Capital Economics on Thursday downgraded its 2021 Philippine economic growth forecast, noting that the country will likely experience the slowest recovery in Southeast Asia.

In a report, the London-based consultancy firm said the country’s gross domestic product (GDP) is projected to grow by 7.5 percent, down from the earlier 9.5 percent forecast.

“A failure to contain the virus and lackluster fiscal support means that the Philippines will experience the slowest recovery in the region,” Capital Economics said.

“The economic recovery slowed significantly in Q1 (first quarter) and is set to go into reverse this quarter. A surge in new Covid-19 (coronavirus disease 2019) cases has forced the government to impose stringent containment measures in the capital and outlying regions. Mobility data point to a sharp fall in activity,” it added.

The latest forecast falls at the upper end of the government’s 6.5- to 7.5-percent projection. It would also be a turnaround from the 9.6-percent contraction recorded last year.

It was also lower than the 12-percent growth forecast for Brunei, 9 percent for Laos, and 10 percent projection for Vietnam.

Capital Economics said a successful rollout of vaccines for Covid-19 will be “game changer.”

“But progress so far has been disappointing – just 1 percent of the population have been inoculated. The slow rollout raises doubts about the government’s ability to meet its targeting of inoculating 60 percent of the population this year,” it said.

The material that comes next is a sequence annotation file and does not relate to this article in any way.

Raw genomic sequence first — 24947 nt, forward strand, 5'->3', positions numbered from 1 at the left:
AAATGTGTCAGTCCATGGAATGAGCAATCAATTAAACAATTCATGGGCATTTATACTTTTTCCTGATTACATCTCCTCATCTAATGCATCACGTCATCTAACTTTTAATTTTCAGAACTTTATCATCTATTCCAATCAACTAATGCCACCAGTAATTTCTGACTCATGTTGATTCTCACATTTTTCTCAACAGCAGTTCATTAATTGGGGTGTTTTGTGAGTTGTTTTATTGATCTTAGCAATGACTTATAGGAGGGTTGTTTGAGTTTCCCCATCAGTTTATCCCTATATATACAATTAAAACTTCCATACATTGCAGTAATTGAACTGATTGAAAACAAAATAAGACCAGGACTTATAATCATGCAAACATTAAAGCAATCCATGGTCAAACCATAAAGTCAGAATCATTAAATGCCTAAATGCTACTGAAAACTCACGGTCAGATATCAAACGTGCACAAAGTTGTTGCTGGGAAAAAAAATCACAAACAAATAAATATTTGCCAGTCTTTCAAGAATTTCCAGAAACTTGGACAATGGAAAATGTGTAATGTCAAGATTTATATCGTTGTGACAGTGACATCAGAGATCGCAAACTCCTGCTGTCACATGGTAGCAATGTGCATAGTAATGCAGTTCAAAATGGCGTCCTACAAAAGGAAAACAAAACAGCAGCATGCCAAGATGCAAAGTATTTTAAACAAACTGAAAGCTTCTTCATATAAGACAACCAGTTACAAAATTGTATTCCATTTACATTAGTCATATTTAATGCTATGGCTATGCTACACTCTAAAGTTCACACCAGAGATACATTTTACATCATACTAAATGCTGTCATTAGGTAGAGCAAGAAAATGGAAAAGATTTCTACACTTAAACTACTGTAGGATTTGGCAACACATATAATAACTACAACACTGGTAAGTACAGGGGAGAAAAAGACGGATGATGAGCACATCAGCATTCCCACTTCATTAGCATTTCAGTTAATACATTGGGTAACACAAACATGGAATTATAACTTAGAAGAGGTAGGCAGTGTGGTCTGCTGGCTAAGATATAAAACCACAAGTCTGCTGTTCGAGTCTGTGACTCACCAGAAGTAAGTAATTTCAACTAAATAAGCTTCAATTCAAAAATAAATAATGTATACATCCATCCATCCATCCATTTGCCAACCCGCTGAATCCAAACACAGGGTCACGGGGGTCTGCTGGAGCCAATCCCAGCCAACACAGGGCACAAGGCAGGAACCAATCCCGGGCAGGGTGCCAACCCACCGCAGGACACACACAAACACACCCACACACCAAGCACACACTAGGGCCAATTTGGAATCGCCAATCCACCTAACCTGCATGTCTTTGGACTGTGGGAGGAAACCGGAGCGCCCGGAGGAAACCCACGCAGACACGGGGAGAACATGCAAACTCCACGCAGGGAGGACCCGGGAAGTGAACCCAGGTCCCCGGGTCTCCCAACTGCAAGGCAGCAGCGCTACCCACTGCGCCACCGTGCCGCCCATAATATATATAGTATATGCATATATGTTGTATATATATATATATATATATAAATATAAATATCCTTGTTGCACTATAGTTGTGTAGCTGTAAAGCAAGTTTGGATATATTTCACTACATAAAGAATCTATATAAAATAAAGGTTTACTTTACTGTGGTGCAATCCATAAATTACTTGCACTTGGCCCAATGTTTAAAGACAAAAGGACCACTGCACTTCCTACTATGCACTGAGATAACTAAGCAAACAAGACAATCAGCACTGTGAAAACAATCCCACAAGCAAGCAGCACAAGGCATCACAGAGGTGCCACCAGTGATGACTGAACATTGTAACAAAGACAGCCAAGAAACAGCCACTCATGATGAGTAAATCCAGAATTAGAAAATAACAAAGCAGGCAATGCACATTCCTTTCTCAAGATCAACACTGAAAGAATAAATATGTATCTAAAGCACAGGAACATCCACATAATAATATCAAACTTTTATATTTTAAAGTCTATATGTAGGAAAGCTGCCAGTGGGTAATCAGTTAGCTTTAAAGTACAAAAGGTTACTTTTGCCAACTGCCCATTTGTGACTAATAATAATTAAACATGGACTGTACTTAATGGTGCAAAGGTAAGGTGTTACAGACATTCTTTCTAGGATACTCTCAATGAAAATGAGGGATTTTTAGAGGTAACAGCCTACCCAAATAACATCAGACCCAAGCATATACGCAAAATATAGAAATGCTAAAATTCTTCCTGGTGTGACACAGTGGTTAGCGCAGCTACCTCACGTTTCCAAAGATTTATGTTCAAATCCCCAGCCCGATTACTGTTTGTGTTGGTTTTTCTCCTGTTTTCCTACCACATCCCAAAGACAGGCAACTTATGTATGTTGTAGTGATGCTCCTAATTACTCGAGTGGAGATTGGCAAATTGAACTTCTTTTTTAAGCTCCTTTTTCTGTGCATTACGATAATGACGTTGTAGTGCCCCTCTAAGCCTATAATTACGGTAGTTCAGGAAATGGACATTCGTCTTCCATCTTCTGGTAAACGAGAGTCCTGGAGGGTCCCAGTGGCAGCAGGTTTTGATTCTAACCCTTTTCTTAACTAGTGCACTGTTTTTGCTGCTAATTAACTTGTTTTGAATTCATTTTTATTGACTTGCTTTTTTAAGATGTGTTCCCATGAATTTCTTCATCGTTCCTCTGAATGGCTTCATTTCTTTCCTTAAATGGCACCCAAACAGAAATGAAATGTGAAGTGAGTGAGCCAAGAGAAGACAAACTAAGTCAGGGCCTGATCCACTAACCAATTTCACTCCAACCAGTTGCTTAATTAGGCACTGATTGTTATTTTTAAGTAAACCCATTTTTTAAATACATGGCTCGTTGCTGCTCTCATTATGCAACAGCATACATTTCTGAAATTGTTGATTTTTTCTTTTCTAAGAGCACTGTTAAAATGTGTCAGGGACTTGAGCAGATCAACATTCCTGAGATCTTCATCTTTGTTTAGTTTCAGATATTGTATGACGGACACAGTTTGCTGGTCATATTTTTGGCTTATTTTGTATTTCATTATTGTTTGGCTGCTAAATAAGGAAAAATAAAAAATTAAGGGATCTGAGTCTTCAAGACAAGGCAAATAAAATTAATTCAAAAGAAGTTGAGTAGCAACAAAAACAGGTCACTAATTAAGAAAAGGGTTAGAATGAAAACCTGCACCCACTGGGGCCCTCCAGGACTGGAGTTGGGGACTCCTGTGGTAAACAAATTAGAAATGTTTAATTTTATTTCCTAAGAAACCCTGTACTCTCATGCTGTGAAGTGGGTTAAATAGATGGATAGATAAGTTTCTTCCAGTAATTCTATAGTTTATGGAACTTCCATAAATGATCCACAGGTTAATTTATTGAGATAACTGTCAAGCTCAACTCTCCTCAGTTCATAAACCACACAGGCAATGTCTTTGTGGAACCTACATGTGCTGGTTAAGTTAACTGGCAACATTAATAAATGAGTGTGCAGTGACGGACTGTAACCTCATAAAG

The report said the latest wave of infections will also lead to increased lasting damage such as business insolvencies, weaker household balance sheets, and high unemployment.

“Lackluster fiscal support will make these economic scars worse. Overall, we expect GDP (gross domestic product) to still be around 7-percent smaller than its pre-crisis trend at the end of 2023 – by far the largest gap in the region,” it said.

Capital Economics projects the economy to grow by 12 percent in 2022 and 8.5 percent in 2023.

Inflation, meanwhile, is seen to settle at 4 percent this year, 2.2 percent in 2022, and 3.0 percent in 2023.

“Policy rates have been on hold since November. A further rise in inflation in the coming months driven by higher fuel prices mean further rate cuts are unlikely in the near term. But with the increase in inflation likely to be temporary and the economic outlook increasingly perilous, we still expect a couple more cuts later in 2021,” said Capital Economics.